Correlation is a statistical indicator widely used in data analysis, particularly in marketing sciences for satisfaction surveys for example, in tracking context or not, for product or service's innovation, brand images etc. Correlation is often the 1st statistical tool used due to its simplicity to compute and run.
In this article, we want to discuss and precise correlation usage in survey universe. We will then suggest more suitable alternatives depending on the strategic level of the study.
The correlation, in the sense of Spearman, is a statistical tool that measures the relationship between 2 variables.
✓ A positive correlation means that 2 variables vary simultaneously in the same direction.
✓ A negative correlation means that 2 variables vary simultaneously in the opposite direction.
✓ A nulle correlation means that 2 variables are independent of each othere.
Correlation is a statistical indicator commonly used in marketing sciences to assess the importance, the impact, of one variable on another. In this sense, the use of correlation allows us to bypass the cognitive biases inherent to human nature when we ask respondents directly in a study context. Without asking a question of stated importance directly to the respondents, we can still, in a derivative way, calculate this importance between two variables via the calculation of the correlation.
Not asking the questions directly to the respondents allows to optimize the size of the questionnaire in a survey context.
Correlation can be used to :
✓ Identify the strength of the relationship of one variable to another,
✓ Prioritize the variables, by their level of correlation on a target variable, in relation to each other,
✓ Edit an importance / satisfaction matrix,
✓ Choose the variables to be included in a prediction model,
However, the use of correlation has its limitations. In particular, the correlation :
✗ Does not mean causality,
✗ Can be influenced by exogenous data,
✗ Does not take into account interactions between variables.
Furthermore, in a tracking study context, the use of correlation in the analysis phase, may prove counterproductive.
Let’s imagine that during an initial analysis, the correlation allowed to identify the satisfaction drivers. Your customer implements an action plan to work on these drivers.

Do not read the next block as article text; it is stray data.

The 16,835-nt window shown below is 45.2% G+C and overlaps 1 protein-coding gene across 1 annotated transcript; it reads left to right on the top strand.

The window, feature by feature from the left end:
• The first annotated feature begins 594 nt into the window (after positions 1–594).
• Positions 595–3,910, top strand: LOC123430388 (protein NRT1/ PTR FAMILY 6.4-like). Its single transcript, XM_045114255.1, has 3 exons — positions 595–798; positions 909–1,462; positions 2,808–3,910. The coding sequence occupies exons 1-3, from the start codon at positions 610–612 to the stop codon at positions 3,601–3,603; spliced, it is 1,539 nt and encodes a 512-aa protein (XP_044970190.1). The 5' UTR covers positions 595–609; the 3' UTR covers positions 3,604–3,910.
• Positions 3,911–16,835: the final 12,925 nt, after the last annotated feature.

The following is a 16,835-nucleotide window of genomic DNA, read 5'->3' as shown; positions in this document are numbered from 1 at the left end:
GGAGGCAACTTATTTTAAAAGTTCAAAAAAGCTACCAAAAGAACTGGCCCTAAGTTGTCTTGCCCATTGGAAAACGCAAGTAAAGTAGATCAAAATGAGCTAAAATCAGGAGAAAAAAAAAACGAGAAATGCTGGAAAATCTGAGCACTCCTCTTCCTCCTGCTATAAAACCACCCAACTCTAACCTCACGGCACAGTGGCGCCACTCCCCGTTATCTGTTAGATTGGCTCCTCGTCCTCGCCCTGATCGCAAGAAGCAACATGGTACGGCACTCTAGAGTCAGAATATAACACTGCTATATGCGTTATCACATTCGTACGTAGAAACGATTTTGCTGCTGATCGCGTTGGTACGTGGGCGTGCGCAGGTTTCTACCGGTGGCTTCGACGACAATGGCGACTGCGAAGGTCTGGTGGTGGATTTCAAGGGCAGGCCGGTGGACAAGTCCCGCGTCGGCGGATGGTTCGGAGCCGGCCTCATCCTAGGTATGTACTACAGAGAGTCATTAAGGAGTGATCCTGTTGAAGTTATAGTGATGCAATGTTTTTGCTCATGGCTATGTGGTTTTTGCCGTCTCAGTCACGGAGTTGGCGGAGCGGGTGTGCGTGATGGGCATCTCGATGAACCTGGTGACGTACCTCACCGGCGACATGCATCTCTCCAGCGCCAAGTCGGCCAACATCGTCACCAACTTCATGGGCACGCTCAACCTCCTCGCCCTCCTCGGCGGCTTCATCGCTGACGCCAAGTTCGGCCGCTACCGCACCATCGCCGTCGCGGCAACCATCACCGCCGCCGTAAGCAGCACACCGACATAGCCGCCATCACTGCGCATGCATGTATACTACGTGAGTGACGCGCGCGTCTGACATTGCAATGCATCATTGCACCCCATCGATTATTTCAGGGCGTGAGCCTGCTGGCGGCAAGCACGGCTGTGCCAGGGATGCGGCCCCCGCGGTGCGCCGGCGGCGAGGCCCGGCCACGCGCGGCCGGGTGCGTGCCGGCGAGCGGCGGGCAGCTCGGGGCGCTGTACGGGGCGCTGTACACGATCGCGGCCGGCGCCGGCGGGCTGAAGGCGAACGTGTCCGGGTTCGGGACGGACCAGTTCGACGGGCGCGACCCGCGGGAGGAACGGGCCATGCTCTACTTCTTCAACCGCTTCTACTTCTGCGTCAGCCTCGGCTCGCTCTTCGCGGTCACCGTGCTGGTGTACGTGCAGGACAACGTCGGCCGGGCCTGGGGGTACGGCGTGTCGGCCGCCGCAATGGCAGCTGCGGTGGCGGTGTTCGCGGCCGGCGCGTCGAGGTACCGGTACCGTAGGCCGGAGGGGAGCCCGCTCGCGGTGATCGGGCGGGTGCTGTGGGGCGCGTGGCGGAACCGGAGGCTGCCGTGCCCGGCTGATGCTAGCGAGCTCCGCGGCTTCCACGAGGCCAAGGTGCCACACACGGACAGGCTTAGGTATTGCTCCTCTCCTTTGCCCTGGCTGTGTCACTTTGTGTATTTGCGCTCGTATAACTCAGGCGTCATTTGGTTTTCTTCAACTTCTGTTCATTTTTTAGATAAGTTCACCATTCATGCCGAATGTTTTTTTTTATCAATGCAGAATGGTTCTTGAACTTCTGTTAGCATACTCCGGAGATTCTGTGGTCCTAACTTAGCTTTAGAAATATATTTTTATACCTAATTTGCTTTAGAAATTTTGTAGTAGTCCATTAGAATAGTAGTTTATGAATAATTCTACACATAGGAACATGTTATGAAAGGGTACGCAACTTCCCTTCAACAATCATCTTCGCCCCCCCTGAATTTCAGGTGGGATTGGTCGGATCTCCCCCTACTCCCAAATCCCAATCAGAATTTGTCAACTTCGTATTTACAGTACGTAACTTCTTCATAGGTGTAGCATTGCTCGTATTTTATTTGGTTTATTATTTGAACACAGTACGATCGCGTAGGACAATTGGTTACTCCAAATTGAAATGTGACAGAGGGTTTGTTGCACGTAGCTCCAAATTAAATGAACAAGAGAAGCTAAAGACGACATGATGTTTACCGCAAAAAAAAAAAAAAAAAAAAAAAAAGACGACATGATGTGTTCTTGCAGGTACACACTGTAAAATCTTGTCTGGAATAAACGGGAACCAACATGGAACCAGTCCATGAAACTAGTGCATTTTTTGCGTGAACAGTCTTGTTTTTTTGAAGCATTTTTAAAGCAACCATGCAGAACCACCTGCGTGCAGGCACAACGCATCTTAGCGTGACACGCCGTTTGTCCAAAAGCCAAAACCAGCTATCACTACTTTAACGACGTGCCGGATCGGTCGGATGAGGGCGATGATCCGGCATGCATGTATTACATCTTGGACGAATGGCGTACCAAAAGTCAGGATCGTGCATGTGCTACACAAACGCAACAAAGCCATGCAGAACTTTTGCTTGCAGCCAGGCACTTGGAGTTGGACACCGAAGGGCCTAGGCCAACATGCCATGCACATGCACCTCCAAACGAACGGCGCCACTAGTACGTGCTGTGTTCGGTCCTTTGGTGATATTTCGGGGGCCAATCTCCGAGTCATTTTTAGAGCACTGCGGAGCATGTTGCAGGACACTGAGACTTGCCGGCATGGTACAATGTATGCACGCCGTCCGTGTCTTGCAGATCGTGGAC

A second survey shows a significant improvement in the performance of these drivers. Doing so, and in a completely mechanical way, the variance of these variables decreases. The correlation of these drivers with satisfaction therefore also decreases, tending towards a relative independence of these variables. The customer then concludes that other drivers are to be worked on priority in a new action plan, and puts aside the initial satisfaction drivers.
Here is the error of interpretation.
There are other statistical indicators or tools that allow you to get the most out of the data collected and avoid the pitfalls of using correlation. We present here 3 alternatives, from the simplest to the most complex, from the cheapest to the most expensive but with a very high added value:
✓ Partial correlations:
Measures the relationship between two variables while controlling for the influence of other variables included in the analysis = accounts for interactions between variables. This indicator provides a more nuanced understanding of the relationship between two variables.
However, this tool does not make it possible to identify causalities and their meaning, and is very dependent on the variables included in the analysis, i.e. potentially influenced by exogenous data.
✓ Equations in structural model:
A statistical tool used to represent and analyze causal relationships between variables. Structural model equations use a combination of factor analysis and multiple regression to determine and estimate relationships between variables.
Structural model equations do not always accurately represent the complex relationships between variables and may be sensitive to missing data or incorrect model specifications set by the analyst.
✓ Bayesian networks:
This tool allows to represent and analyze the causal relationships between the variables injected in the analysis. This tool uses a probabilistic approach and Bayesian inference to represent and highlight the relationships between the variables analyzed.
Bayesian networks can:
✔ Represent complex relationships between variables,
✔ Managing missing data and uncertain relationships,
✔ Be updated as new data becomes available.
However, Bayesian networks have some drawbacks:
✗ The implementation can be time consuming,
✗ Its use may require specialized knowledge to specify the structure and probabilities of the network,
✗ And therefore, higher implementation costs.
In this article, we have briefly discussed the notion of correlation and its possible limitations, as in the case of tracking studies. We have suggested 3 tools to get around the limits of correlation.
Beyond the alternatives seen above, there are between the very simple, and the more complicated with Bayesian networks, very affordable tools, such as the attributable effects, the difference driver analysis, the Llosa matrix in the case of satisfaction survey ... and still many other tools to identify the variables that should be worked in your action plans.
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